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Basic Geometrical Ideas

Points, Line Segments, Lines, Rays, Planes and Space

Rohit and Mohit start walking from the same point in different directions. Let Rohit move towards Y and Mohit towards Z as shown below.

Here, we can say that the rays form an angle ZXY. These rays, i.e., are known as the arms of ∠ZXY. The point, i.e. X, that is common to these arms is called the vertex of ∠ZXY.

Let us consider the following ∠CAB with some points P, Q, and R.

Let us shade the different parts of the angle as shown below.

Here, we can see that the region of the angle shaded by yellow colour lies between the two arms of the angle. This region is called the interior region of the angle. It extends indefinitely, since the two arms also extends indefinitely. Every point in this region is said to lie in the interior of the angle. In this figure, point P lies in the interior of ∠CAB.

The region of the angle shaded pink lies outside the two arms of the angle. This region is called the exterior region of the angle. Like the interior region of an angle, the exterior region also extends indefinitely. Every point in this region is said to lie in the exterior of the angle. In this figure, point R lies in the exterior of ∠CAB.

The boundary of ∠CAB is formed by its arms. These arms are called the boundary of the angle. Every point lying on the arms is said to lie on the boundary of the angle, or simply, on the angle. In this figure, points A, B, C, and Q lie on the angle.

Using this concept, we can say that an angle has three regions. They are interior region, exterior region, and boundary region. Using this idea, we can easily identify whether a point lies inside, outside, or on the given angle. Let us discuss one more example to understand the concept better.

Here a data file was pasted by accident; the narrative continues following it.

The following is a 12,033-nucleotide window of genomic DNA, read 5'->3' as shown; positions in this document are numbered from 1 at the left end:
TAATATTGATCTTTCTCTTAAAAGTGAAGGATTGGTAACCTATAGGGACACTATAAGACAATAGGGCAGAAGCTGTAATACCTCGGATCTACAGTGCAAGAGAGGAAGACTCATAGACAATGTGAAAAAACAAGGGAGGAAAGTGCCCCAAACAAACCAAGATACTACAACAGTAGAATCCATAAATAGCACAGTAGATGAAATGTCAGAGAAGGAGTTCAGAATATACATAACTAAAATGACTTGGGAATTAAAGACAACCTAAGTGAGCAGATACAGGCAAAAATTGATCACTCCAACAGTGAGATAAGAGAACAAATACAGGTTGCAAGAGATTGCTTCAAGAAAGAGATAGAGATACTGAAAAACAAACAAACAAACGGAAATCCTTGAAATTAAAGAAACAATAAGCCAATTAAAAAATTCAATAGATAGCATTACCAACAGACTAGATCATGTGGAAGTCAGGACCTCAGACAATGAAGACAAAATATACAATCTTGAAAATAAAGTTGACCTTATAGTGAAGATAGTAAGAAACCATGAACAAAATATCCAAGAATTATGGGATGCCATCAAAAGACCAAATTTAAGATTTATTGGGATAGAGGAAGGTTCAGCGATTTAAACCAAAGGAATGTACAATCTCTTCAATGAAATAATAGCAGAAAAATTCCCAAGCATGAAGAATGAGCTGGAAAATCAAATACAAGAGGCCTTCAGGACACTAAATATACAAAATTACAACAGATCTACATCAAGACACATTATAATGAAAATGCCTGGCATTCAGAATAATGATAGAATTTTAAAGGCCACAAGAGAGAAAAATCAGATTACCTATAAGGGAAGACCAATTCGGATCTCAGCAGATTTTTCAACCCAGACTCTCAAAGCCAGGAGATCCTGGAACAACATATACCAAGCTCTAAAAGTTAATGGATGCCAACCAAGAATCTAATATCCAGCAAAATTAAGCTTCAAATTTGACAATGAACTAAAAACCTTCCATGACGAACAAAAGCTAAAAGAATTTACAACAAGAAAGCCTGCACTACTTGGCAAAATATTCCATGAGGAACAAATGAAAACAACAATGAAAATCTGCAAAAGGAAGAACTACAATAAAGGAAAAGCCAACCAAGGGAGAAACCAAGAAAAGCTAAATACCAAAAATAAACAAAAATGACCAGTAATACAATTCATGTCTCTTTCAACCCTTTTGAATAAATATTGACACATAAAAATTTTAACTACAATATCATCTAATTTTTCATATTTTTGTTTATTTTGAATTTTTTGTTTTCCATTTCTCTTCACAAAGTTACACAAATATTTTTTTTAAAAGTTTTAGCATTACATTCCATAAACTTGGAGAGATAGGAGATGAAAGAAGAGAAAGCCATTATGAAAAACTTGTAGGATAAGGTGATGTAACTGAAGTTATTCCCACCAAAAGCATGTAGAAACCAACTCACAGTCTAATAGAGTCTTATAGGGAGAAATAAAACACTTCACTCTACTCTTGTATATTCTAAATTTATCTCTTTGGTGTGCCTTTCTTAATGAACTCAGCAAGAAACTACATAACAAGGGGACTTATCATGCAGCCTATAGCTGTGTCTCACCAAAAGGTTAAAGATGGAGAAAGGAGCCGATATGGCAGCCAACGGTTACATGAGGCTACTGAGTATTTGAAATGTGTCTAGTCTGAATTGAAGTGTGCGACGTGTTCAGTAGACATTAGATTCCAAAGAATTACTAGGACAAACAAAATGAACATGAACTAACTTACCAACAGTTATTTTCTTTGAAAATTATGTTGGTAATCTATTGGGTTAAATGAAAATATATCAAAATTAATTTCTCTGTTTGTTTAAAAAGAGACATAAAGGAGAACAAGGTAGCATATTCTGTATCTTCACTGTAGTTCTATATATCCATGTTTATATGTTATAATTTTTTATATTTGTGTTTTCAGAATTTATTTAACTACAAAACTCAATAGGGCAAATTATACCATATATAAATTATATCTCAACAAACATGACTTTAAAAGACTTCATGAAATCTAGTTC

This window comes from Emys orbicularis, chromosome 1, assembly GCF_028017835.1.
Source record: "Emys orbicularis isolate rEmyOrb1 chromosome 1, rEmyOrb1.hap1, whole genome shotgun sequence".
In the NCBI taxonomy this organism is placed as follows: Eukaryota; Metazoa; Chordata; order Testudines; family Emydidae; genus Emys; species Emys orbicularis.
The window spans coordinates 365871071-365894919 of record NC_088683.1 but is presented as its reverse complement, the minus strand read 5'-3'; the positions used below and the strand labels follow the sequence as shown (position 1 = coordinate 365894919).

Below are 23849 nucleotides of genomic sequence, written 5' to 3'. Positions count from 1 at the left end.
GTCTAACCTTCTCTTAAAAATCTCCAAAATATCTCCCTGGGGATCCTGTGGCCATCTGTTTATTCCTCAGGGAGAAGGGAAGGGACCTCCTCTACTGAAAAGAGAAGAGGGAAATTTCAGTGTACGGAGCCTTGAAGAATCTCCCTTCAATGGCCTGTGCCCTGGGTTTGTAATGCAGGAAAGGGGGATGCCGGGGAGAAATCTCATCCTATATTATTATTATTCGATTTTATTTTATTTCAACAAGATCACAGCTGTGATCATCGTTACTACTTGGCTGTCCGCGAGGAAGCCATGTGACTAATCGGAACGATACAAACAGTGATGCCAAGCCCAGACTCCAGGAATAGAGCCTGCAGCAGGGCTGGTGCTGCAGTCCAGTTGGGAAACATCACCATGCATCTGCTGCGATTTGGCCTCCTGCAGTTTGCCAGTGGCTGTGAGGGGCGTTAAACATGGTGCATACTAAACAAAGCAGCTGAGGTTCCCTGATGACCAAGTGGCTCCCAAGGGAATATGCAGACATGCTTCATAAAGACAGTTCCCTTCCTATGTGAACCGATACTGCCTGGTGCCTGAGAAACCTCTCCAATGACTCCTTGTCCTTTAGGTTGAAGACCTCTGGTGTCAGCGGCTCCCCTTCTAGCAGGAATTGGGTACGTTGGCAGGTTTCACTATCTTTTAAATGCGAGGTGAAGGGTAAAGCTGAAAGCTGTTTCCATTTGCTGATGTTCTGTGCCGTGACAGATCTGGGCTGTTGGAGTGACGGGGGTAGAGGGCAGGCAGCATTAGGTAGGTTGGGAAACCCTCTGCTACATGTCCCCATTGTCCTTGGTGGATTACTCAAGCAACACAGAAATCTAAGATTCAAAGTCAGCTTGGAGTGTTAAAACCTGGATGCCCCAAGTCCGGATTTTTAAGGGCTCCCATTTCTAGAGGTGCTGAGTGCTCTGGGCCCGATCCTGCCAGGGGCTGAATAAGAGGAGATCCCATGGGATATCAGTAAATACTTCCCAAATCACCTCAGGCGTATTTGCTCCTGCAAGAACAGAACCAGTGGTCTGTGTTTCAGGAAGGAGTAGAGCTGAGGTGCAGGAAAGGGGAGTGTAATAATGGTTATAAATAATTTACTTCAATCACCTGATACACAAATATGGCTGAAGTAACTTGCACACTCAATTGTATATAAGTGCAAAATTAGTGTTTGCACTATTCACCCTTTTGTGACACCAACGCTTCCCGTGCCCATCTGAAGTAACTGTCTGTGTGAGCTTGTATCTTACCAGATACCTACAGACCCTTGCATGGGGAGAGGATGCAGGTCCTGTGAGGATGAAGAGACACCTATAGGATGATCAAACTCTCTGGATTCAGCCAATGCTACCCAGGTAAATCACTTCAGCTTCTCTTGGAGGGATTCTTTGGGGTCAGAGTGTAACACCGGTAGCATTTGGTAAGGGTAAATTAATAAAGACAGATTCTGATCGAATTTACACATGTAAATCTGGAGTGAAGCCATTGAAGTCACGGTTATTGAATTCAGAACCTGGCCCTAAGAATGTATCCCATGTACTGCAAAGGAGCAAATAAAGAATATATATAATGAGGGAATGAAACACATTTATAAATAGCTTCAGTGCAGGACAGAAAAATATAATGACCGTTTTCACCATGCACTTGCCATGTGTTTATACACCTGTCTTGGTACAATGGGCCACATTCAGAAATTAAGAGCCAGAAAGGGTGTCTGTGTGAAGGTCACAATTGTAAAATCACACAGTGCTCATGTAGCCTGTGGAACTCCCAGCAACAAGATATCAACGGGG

Example 1:

In the figure given below, name the point or points that lie

(i) in the interior of the angle

(ii) in the exterior of the angle

(iii) on the angle

Solution:

(i) Points B and E lie in the interior of the angle.

(ii) Points C and D lie in the exterior of the angle.

(iii) Points A, F, X, Y, and Z lie on the angle.

Look at the following figures.

(i)

(ii)

(iii)

Each of these shapes is an example of a curve. In fact, any shape that we draw is a curve. We can define a curve as follows.

Any figure drawn on a paper is known as a curve. A curve may or may not be straight.

Note: In real life, we do not consider straight lines as curves. However, in mathematics, straight lines are also considered as curves.

Can we find any difference among the three curves that we discussed in the beginning?

Curves (i) and (iii) do not intersect themselves, while curve (ii) does. Also, curves (i) and (iii) are not closed figures, while curve (ii) is a closed figure. On the basis of these observations, we classify curves as follows.

Simple curves Closed Curves Open curves

Let us discuss each of these with the help of the following video.

Let us discuss some more examples based on classification of curves.

Example 1:

Classify each of the following curves as open or closed.

(a)

(b)

(c)

(d)

Solution:

(a) Since no end points can be seen in the curve, it is an example of a closed curve.

(b) Since the two end points of the curve can be seen, it is an example of an open curve.

(c) Since the two end points of the curve can be seen, it is an example of an open curve.

(d) Since no end points can be seen in the curve, it is an example of a closed curve.

Example 2:

State whether each of the following curves is simple or not.

(a)

(b)

Solution: